Later that evening I sat near the office and decided to strike out on my own, without anyone else knowing what my intentions were. Words could not describe the feelings twisting within my chest. I felt like somehow I was abandoning those in the building. After one last glance at the station, I strode from the area with Darren, Ryan, and the doc in tow.
We had let in an entire eater pack while the others were sleeping. They hadn’t tied me up that tightly. I knew they wanted to harm me, and it was not my time to die. My heart knew what needed to be done. It was up to me to ensure the three men’s safety after I unbolted the door and let in the hungry horde.
One almost bit Ryan, but Darren was able to stab it in the eye before his arm became chuck roast. That would not have been a pretty sight, and I would have felt so bad if the kid had become an eater.
I knew life would not be easy as I packed some bottles of water and a half dozen power bars into my sack before leaving. I then slowly moved toward the rear of the radio station. I was so quick the enemy never even saw me move swiftly past them. When the door opened the three of us bolted over the asphalt and toward the eight-foot fence that we climbed over together.
The undead gripped the cyclone fencing with their fleshy fingers and shook it violently. That was when I realized those within the station had their hands full of bloody eaters. I wanted to stick around to see the roast, but we needed to get out of there before something happened to us.
Ryan and Darren returned with bags of groceries. Before the apocalypse, we might have spent over eight hundred dollars on what they carted in. They dropped canned goods, such as vegetables and canned fruits, on the kitchen floor. The two women in our group began putting it away in the cupboards. They set what would perish on the table.
We didn’t want anything to go to waste. With the electricity off and our only means of cooking a BBQ outside, we needed to use caution to prevent food rot, so the adults quickly cut up the fruit and fed it to the kids. We knew we could only cook at night to prevent outsiders or eaters from spotting us.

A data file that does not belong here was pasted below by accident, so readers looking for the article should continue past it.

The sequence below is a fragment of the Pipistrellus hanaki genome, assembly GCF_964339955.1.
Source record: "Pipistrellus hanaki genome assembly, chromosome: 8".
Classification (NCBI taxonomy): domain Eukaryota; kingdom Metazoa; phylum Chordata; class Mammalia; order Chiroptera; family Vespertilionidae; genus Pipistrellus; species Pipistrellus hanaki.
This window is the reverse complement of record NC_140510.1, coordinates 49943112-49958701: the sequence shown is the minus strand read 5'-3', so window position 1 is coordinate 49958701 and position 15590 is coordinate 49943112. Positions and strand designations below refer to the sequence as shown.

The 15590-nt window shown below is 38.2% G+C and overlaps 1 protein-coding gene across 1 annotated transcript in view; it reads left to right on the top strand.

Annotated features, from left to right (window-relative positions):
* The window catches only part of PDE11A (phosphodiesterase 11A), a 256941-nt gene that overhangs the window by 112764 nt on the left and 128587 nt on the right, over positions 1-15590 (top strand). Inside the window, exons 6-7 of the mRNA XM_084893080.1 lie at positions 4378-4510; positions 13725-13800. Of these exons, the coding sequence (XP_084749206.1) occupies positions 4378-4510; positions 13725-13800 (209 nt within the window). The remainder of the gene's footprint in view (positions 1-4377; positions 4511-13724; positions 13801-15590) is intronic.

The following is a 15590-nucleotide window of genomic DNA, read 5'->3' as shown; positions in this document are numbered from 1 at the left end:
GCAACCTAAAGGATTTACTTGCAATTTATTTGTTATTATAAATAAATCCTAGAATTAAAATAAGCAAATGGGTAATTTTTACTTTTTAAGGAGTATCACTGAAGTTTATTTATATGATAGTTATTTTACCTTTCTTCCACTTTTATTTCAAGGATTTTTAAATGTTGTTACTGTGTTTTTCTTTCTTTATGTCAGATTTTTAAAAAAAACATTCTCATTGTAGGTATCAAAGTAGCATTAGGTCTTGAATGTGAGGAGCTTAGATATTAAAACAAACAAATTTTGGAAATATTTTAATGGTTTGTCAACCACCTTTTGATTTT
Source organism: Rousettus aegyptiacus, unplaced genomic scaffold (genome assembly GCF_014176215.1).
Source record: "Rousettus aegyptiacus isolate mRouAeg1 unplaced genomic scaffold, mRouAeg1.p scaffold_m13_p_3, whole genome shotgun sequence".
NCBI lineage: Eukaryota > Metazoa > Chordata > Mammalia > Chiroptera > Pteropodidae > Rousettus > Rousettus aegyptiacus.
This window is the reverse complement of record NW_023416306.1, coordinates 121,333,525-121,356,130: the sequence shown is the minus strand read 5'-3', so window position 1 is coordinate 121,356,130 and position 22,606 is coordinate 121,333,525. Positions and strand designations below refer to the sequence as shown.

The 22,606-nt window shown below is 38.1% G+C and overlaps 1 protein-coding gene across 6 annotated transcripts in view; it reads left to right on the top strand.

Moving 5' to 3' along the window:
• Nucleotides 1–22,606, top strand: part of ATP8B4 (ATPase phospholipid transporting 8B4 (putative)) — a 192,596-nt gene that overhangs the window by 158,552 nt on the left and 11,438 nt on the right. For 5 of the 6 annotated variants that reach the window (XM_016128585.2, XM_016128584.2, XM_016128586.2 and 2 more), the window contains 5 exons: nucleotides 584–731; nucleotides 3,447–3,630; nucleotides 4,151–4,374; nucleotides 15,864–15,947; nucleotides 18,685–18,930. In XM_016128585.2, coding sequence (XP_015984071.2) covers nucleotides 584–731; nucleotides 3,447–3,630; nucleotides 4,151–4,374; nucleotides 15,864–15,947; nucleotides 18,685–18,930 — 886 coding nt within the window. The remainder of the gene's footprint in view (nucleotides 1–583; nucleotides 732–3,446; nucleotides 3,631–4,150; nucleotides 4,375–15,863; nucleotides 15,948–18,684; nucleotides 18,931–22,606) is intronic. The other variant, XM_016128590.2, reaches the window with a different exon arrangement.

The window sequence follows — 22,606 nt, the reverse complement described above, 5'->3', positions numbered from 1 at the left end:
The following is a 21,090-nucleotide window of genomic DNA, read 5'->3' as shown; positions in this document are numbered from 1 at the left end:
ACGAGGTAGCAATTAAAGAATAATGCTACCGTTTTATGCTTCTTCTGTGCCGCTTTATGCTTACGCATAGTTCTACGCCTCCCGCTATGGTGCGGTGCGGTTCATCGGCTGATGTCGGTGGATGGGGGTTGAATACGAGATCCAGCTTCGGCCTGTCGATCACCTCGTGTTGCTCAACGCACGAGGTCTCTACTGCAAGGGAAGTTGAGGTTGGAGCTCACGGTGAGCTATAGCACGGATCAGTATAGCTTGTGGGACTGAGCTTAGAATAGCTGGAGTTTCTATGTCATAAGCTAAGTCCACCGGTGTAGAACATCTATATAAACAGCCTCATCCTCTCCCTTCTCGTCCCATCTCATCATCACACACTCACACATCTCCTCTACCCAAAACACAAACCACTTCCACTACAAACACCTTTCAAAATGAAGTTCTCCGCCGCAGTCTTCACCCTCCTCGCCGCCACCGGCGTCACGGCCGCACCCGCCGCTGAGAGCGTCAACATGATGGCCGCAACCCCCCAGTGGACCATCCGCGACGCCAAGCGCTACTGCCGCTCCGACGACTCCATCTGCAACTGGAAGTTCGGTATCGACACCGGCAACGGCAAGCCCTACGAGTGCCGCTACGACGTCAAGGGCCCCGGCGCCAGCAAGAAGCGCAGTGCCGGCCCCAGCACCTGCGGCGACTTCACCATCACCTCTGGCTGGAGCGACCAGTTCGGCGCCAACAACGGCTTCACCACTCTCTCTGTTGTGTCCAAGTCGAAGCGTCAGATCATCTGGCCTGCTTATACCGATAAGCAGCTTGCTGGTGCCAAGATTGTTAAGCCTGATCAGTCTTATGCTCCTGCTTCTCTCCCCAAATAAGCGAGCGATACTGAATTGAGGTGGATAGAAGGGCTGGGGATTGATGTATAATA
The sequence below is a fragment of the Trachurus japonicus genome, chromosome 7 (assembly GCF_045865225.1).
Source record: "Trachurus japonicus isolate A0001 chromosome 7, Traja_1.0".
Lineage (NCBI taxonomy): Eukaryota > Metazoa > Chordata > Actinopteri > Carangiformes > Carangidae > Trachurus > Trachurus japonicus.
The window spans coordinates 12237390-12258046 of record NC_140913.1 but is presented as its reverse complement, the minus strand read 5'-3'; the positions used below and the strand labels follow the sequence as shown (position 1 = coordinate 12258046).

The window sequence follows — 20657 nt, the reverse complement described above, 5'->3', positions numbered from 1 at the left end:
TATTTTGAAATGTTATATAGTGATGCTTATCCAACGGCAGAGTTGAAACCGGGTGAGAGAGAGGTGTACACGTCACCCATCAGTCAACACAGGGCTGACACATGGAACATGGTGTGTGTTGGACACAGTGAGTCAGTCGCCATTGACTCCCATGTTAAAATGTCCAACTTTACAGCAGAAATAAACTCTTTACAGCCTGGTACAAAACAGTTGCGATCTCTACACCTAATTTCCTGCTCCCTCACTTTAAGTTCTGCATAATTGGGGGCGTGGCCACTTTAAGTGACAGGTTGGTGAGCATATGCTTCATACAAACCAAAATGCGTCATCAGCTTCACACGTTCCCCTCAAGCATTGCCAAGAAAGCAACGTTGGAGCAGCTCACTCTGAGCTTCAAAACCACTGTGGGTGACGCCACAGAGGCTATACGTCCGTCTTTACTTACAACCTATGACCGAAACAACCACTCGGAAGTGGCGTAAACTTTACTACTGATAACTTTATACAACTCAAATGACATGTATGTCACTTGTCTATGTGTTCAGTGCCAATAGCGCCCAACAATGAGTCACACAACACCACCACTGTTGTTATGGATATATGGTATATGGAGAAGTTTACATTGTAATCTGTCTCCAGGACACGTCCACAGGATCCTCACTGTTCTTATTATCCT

Night fell on our little band of survivors. I had recovered after seeing Greg, and listened to the crickets chirping below. We all knew nothing was there or else all would be quiet. It was nice to hear them for a change. Usually we heard the undead and their tunes.
“I like that sound,” Doc said in a low voice. “I had some in my office just for the noise.” I thought I heard him grin but was not sure.
When they suddenly stopped we did too. It meant something was coming into the yard. Darren had spread out the tarp and the rope ladder was pulled inside, so no one or nothing was going to get us.
A light suddenly shined throughout the entire area, then we heard a male voice say, “They’re not here. I’m not sure why you brought us on this wild goose chase.”
At nightfall, I tracked after Darren and Ryan out the back door and over the small wooden terrace that creaked with each step we took. After stopping many times to look around for any eaters, I decided to hurry toward the wooden fence and peek over. Darkness met my eyes, but in the dimness of the yard, something moved along the far corner of it. I could not make out what it was, but I knew it was not an eater. The shadowy figure was not walking upright.
* * * * *
The stench of rotting flesh is in the air! Welcome to the Summer of Zombie Blog Tour 2015, with 30+ of the best zombie authors spreading the disease in the month of June.
Stop by the event page on Facebook so you don’t miss an interview, guest post or teaser…and pick up some great swag as well!
Giveaways galore from most of the authors as well as interaction with them!
#SummerofZombie is the hashtag for Twitter, too!